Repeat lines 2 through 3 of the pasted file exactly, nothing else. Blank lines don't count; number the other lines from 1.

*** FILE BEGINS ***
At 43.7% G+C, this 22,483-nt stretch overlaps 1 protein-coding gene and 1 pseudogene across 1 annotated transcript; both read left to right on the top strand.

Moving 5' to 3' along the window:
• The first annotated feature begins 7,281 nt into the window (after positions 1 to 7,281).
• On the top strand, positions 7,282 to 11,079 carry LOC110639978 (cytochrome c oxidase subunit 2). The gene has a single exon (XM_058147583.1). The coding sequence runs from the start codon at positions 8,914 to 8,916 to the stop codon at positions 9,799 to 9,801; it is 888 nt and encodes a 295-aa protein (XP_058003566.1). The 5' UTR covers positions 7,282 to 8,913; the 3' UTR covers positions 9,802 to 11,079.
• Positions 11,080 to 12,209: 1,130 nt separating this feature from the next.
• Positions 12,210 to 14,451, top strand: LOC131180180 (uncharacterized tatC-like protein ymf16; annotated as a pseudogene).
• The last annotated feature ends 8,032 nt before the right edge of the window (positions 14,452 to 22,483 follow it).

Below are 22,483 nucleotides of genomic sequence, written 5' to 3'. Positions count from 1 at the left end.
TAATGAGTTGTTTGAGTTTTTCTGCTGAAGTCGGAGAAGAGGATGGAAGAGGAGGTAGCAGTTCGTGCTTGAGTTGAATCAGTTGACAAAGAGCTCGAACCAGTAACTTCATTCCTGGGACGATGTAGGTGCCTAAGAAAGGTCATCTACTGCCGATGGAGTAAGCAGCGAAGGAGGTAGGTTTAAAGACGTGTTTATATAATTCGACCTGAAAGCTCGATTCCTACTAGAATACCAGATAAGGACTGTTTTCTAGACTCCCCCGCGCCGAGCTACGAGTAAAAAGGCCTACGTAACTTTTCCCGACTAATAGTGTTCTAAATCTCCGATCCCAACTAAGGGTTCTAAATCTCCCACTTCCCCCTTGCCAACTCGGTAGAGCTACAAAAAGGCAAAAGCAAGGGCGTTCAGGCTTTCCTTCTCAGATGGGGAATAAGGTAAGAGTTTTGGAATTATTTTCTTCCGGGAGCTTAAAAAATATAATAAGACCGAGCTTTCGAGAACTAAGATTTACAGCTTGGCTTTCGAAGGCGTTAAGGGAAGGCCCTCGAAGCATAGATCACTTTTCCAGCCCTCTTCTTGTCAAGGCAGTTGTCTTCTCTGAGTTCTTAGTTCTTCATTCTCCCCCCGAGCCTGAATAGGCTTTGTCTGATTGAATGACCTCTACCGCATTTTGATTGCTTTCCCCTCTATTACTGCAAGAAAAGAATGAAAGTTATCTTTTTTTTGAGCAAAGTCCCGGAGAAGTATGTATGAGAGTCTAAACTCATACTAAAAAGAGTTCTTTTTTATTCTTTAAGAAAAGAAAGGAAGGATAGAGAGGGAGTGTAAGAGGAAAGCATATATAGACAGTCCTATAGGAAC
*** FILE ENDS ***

Moving 5' to 3' along the window:
• The first annotated feature begins 7,281 nt into the window (after positions 1 to 7,281).